I recently talked about how project-management tools were so important to a remote team, and as many of us are now working either remotely or in a hybrid situation, I wanted to share some more tips on how my team here at Maui Mastermind uses project-management tools. Our team has been working remotely for over 20 years now and has been using various project-management programs for the past 15.
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So here are six ways that we get the most value from our chosen management tool. Now, keep in mind, whatever project-management tool you’ve chosen–be it Asana, Zoho Projects, Trello, Basecamp, Liquid Planner, or any other–most of these tips will apply. Please share them with your staff. Don’t keep them to yourself, because if everyone uses them, it’s going to make things that much more effective and efficient for you.
Everybody should post, but 80 to 90 percent of the time, the person who should post a task or an update to a task is the owner of the task itself. Maybe 10 or 20 percent of the time, it will be a peer commenting on something that someone else has done or assigning a task to somebody else, or it might be that person’s manager. But avoid the pitfall of you — the manager of a direct report — being the one responsible for all of the to-do things on that person’s project-management task list.
You don’t want that. You want your staff to own it. It lets you see if they are clear on what they are supposed to do. Let them grow professionally by owning their own task list. It’s a great way to help develop your people.
Expect as a non-negotiable that you and your staff update your various projects at the end of each day. It takes only five or 10 minutes to give updates, to take your completion percentages on a task from 10 to 30 percent, or to put a comment or two here and there, but expect that people will do that daily. That five or 10 minutes of updates will save you twice that much time in back-and-forth emails.
Pretty much every project-management tool has a feed and at this point everyone’s familiar with this, whether it’s from Facebook or the feed that you see in your project tool. But it shows you what has been new from the newest to the oldest chronologically in a separate feed.
Another trick I have found has to do with looking at the feed via a mobile app. Many of these programs have a ton of features and options, which can get in the way of you getting an overall view of your team’s progress. So try to skip the desktop version, and monitor the feed via your phone or tablet instead. It is usually much cleaner and easier to navigate.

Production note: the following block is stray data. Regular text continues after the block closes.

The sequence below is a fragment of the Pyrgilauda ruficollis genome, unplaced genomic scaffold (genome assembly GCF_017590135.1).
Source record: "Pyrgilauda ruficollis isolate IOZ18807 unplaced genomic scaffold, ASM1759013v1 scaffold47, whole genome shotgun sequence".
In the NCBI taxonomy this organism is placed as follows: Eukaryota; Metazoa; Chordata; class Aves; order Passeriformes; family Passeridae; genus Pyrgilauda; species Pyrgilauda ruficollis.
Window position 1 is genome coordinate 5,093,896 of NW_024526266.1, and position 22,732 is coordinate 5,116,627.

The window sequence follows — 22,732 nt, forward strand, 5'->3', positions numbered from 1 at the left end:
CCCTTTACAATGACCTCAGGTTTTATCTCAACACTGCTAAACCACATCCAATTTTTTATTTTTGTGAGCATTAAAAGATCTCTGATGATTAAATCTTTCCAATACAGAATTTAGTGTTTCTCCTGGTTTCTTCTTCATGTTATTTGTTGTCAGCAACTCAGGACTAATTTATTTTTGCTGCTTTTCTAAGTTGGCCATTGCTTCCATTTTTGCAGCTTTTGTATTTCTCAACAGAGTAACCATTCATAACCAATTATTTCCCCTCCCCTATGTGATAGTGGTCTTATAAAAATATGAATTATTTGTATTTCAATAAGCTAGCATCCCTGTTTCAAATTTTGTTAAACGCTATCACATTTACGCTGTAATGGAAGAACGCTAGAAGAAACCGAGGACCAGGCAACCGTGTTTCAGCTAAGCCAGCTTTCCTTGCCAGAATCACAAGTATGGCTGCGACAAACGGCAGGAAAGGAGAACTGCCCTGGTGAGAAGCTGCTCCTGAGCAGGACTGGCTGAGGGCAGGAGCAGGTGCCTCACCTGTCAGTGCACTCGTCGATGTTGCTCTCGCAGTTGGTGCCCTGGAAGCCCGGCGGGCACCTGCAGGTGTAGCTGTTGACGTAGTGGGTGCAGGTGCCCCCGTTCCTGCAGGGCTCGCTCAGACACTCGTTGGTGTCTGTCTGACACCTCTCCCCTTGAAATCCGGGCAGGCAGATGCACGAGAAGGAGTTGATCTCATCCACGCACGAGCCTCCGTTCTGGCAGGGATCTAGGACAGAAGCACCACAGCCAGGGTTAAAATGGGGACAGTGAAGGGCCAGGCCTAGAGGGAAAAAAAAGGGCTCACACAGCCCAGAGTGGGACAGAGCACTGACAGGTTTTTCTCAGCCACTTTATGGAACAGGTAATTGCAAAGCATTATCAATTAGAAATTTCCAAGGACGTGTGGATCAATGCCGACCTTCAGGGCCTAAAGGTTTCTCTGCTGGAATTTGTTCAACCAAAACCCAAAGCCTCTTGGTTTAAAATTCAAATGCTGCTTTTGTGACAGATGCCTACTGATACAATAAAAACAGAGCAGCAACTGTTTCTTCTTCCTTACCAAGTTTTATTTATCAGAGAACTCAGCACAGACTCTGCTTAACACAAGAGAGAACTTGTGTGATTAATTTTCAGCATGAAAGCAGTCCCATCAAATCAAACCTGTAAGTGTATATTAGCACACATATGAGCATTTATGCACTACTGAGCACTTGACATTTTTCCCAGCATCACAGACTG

Confession time: I was having a conversation not too long ago with Kim, who runs our marketing, and I said to her: “Kim, you’ve got a lot of projects in our project tool. Do you think you could maybe simplify them? I am getting a little lost here.”
She said: “David, do you know about the filtering feature that we have in our project tool?”
She walked me through the process on her desktop via a screen share. She showed me a button that when clicked would sort all the companies projects, and that I could filter it to see only the ones that she owned. It took some 40 or 50 projects and narrowed them down to the nine that she was responsible for.
Suddenly, I could filter by her tasks. I could filter by other team members’ projects, tasks, or responsibilities and when I saw that I thought, wow, I really was missing out before. So, make sure to learn your program and its features. It will likely make things a lot easier for you.
If you really want a project-management tool to work well for you, everyone needs to be on there, everyone needs to use it. If 60 or 70 percent of your staff are using it, it’s frustrating because there’s still stuff that falls between the cracks. The people who use it resent the people who don’t. The people who don’t use it feel defensive about it. If you reach 80 percent, it’s still frustrating because there’s still stuff falling through, but when you reach about 90 percent, the tipping point when people are using it fairly well and regularly, that’s when the magic happens.
Good luck to you. I hope these six tips help you and your staff be more effective and efficient in creating more value in your business to help you scale successfully by better creating accountability and/or prioritization and organization through your project-management tool.
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